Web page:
Buncome defended her zealousness, saying she’s merely ensuring the courts won’t later find she was ineffective. “What any of those prosecutors will tell you is, if they get me on a 3.850 [ineffective assistance of counsel claim], they’re very happy because they know I have dotted every I and crossed every T. If there’s a client who has been convicted, they know they can defend their conviction. … I don’t just try a case for today. I try a case for the future if it comes back so we can see a clear record of what happened.”

The state’s 26 nominating commissions are each made up of nine members. Scott gets to appoint five without restriction. The other four he appoints based on recommendations by the Florida Bar. Scott, however, has repeatedly rejected the Bar’s recommended attorneys, who are often viewed as more liberal.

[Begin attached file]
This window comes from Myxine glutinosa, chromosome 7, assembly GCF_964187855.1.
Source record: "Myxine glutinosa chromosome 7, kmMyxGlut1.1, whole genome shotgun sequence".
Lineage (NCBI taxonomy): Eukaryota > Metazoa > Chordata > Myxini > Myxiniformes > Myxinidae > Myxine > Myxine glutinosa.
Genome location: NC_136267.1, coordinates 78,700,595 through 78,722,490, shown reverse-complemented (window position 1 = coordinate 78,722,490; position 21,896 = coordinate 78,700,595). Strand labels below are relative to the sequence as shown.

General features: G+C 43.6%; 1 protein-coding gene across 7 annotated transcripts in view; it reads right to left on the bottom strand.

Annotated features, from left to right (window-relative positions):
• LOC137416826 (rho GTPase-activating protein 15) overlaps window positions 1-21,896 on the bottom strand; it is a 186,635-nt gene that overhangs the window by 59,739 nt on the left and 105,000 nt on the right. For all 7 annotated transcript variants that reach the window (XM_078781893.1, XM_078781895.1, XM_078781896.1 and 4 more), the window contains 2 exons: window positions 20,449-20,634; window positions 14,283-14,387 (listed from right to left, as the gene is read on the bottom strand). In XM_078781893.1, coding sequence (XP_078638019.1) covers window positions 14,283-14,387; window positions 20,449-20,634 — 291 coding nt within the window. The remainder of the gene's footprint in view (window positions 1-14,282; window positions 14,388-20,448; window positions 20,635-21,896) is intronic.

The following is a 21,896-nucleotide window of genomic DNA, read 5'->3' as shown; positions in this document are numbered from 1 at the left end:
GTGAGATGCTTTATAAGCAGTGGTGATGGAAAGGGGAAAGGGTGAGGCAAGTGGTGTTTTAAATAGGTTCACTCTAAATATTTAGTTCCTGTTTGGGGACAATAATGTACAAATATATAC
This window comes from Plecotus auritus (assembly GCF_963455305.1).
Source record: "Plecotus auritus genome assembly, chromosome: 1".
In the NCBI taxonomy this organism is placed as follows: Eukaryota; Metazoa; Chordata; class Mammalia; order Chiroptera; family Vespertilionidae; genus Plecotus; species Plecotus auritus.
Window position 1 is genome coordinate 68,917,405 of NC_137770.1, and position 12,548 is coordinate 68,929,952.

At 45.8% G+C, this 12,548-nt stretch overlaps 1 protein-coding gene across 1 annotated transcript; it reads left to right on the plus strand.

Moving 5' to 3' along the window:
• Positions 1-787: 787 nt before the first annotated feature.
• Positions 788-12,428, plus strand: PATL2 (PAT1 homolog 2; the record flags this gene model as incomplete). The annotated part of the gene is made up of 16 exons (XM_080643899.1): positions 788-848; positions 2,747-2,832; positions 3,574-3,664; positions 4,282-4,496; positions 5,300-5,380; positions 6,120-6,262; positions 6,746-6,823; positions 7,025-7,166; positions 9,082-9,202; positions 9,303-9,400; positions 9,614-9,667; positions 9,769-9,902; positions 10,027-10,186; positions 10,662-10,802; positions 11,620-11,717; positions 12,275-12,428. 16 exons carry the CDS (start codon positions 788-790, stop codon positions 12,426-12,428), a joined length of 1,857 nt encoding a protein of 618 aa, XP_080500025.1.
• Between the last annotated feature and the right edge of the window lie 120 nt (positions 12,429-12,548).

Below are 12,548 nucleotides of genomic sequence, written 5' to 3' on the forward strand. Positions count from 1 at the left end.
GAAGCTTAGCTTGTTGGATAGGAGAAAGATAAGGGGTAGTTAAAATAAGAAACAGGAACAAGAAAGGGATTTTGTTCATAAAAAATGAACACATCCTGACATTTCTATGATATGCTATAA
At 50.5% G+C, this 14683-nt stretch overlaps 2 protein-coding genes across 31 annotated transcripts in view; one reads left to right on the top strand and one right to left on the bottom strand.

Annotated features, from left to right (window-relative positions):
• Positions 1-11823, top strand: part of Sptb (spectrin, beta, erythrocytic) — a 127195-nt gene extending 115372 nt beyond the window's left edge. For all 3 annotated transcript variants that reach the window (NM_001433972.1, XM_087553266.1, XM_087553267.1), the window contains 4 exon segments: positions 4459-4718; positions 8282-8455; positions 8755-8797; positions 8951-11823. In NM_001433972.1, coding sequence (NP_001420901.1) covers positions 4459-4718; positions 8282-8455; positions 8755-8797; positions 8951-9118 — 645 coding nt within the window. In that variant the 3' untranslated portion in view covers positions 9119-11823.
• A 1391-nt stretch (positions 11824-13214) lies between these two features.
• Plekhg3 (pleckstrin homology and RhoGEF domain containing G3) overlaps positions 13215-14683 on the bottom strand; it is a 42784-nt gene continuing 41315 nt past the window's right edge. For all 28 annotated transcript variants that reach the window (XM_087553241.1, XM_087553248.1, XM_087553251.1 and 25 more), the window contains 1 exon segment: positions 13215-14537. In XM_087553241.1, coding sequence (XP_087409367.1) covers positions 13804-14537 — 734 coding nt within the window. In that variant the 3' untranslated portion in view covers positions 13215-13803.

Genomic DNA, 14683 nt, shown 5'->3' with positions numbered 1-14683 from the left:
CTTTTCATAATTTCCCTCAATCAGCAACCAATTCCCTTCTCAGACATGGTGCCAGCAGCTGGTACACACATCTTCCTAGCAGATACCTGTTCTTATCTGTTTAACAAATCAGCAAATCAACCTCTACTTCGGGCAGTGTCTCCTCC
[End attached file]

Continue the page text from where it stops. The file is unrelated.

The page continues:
He has said he wants judges who “say what the law is, rather than what it should be,” and he has favored appointing members of the conservative Federalist Society to the nominating commissions and to judgeships.

Jacksonville’s nominating commission asked most of the candidates about their judicial philosophy and what recent appellate decisions the applicant disagreed with. For example, many of the candidates were asked about the White House’s travel ban that has spurred a number of federal decisions limiting its scope. They were also frequently asked their opinion about a recent Florida Supreme Court decision that removed limits on how much money a medical malpractice lawsuit could be rewarded.

The open judgeship occurred when County Judge Eric Roberson was selected for the circuit bench, where he’s now a juvenile judge. Roberson listed his active involvement with the Federalist Society when he applied for that position.

Several of the applicants have already been recommended to Scott before, like the State Attorney’s Office’s legal director, Meredith Charbula, and Rhonda Peoples Waters, a criminal defense lawyer who also handles civil cases.